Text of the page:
My body just stopped working properly...along with the strange panic attacks at night, my muscles twitched, my skin broke out, I felt weak, lost way too much weight, my skin felt creepy and strange, my scalp and face had these super painful spots on them (I actually still have that... Very painful spots on my head, no bruises or anything, just very tender points all over)...it was just WEIRD...up to that point, I'd considered myself really healthy...my body falling apart just took me by total suprise and was really freaky...which was, in a sense, a blessed wake-up call for me. I was so good at burying the way that I felt that without my body breaking down, I am not sure I ever would have known.

Now, when the panic-ish feelings come on, which is not very often, I can feel the adrenalin starting to rush in and often times can head it off before it progresses any further. It's almost always late at night, and I've found that deep breathing helps, as is giving my mind something to concentrate on---mostly that. I put on my ipod and turn on a podcast---anything of interest, from Steve Brown Etc, to the godjourney podcasts, to This American Life or 60 minutes or Bill Moyers, etc... There is something about having an intellectual focus that seems to calm the adrenalin down right away. I usually drift straight to sleep. 99.9 out of 100 times, this works within minutes, if not sooner than that. I don't have a social anxiety or anything of that sort...it's just a general sense of fear/panic...so this works perfectly for me. Exercise also makes a big difference...working out and weight lifting, wow. What a good thing that has been on the stress levels and whatnot.

I think I spent unneccessary time HELPING my anxiety grow by stressing out about the fact that I was having these weird panic attacks in the first place. I felt like such a failure, or that something was so horribly wrong with me (all things that I was already predisposed to think, given my marital situation and the words that were so often said my way)... Anyways, I didn't mean to ramble...even though I know my anxiety thing is it's own weird deal and not like yours, there was much I could relate with.

Okay, on to read your latest post...

Anonymous said...

Fear spell . . . that makes sense.

Especially when you know the weird circumstances surrounding it.

Fullerton, California, 1980. I was visiting a gamer bud after a D&D game, and had an odd feeling like I was being watched; what American country folklore calls a "Behinder" -- you KNOW that something's always behind you, always hiding out of your sight. (I found out later that apartment had a reputation for "strange goings-on".)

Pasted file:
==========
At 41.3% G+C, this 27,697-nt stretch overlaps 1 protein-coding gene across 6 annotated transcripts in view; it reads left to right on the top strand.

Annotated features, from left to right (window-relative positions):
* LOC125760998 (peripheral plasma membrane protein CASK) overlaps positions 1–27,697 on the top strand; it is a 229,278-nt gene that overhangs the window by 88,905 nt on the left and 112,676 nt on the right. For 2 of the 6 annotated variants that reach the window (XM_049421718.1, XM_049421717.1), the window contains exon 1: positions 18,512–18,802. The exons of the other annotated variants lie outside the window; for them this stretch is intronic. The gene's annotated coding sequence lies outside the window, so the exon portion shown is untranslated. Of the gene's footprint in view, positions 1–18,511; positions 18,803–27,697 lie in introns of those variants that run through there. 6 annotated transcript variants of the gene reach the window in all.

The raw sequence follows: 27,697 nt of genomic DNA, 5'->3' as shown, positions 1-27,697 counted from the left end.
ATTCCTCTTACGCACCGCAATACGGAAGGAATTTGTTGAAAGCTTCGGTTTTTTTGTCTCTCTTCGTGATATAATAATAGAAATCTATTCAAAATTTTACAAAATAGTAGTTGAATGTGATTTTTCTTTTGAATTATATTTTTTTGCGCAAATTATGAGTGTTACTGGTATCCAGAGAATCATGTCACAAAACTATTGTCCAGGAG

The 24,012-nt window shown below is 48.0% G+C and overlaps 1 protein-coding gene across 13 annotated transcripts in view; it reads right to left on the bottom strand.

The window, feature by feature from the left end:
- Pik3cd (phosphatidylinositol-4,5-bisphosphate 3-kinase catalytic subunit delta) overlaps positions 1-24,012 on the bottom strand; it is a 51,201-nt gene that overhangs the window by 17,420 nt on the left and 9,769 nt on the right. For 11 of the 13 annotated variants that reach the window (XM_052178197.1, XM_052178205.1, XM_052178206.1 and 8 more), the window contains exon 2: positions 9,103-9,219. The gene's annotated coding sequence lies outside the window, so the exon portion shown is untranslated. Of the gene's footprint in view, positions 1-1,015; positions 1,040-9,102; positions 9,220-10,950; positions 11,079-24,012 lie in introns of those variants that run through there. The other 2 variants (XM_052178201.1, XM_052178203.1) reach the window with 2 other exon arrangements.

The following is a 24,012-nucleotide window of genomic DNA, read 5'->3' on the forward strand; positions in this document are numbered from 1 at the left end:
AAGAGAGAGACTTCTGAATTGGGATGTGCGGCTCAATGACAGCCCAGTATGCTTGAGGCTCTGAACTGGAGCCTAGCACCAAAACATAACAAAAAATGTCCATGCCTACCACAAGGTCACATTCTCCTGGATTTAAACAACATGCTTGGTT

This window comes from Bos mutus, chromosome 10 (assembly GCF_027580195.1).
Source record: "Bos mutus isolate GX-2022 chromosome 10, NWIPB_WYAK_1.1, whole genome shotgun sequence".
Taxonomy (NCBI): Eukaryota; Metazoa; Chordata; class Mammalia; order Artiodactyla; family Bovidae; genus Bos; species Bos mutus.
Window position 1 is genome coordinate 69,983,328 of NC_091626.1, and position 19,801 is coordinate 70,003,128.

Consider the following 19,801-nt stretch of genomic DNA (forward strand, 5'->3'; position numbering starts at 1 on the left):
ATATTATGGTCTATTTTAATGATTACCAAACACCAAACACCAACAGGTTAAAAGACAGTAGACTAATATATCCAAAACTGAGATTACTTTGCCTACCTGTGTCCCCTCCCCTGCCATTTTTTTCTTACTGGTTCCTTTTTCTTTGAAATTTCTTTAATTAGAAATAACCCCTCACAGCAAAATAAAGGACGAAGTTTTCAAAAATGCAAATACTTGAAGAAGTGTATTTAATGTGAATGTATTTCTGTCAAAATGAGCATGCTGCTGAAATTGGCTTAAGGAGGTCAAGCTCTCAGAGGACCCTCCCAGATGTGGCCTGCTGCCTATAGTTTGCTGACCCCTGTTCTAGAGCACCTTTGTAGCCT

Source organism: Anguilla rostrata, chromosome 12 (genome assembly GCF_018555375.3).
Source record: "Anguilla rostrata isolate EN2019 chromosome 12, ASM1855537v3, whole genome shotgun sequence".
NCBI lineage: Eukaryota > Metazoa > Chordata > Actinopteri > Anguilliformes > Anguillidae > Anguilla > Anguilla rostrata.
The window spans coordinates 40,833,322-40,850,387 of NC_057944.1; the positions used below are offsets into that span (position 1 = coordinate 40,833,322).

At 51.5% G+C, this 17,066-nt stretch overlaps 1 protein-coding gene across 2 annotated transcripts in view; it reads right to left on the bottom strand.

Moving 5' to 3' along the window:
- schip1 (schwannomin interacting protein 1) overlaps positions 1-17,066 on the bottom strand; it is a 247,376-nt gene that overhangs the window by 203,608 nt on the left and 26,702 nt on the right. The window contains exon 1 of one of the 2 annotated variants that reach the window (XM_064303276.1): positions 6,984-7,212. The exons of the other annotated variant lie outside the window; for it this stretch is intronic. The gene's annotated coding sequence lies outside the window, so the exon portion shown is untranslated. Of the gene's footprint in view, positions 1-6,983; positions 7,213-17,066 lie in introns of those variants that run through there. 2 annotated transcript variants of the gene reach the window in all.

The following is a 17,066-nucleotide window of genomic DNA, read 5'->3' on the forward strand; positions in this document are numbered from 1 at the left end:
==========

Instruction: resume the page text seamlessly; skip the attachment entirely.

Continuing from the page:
After a while, I thought I could sense a location and direction to whatever was going on -- a little East of North, on a line to Brea Canyon, Cal Poly Pomona, and Death Valley. At this point, I said a prayer of protection. And that's when it hit. Total, sudden, full-honk Panic Attack.

A Fear spell, and I blew my saving throw rolling a one -- a sudden, instantaneous, all-consuming fear coming straight out of nowhere. Total freakout like I've never had before or since.

Somehow I got home that night, still terrified to the point of paralysis. Over the next two days (a weekend, fortunately) the all-consuming fear gradually subsided; by Monday I was functional enough to call a couple of the Cal Poly Gang and get a prayer-chain going.

Upon my next contact with the guy in whose apartment this all went down (some 2-3 weeks later), I found out that another who was in that apartment had narrowly survived a staphlycoccal septicemia that hit him just as the prayer-chain went underway. My informant told me cryptically "You don't know half the weird shit that goes on here", and his roomie told me that such "weird shit" (presumably "psychic") shut down abruptly around the same time.

I chalk this up as one of two possible paranormal experiences I've had in my life. And a demo on what it's like to "get hit by a Fear spell."

Headless Unicorn Guy

P.S. Some years later, I expanded the experience into a scenario for a contemporary-supernatural role-playing game, but the scenario-pack project fell through.

MJ said...

Adventure-in-mercy,

Just an add-on to what you were saying, I have a huge number of (mostly) women who have somatizaion disorders. Multiple medical problems without any physical evidence for them. They suffer greatly. The typical story for most is that they were severely abused, often as children. I think emotional pain can get so bad, that it eventual becomes physical pain.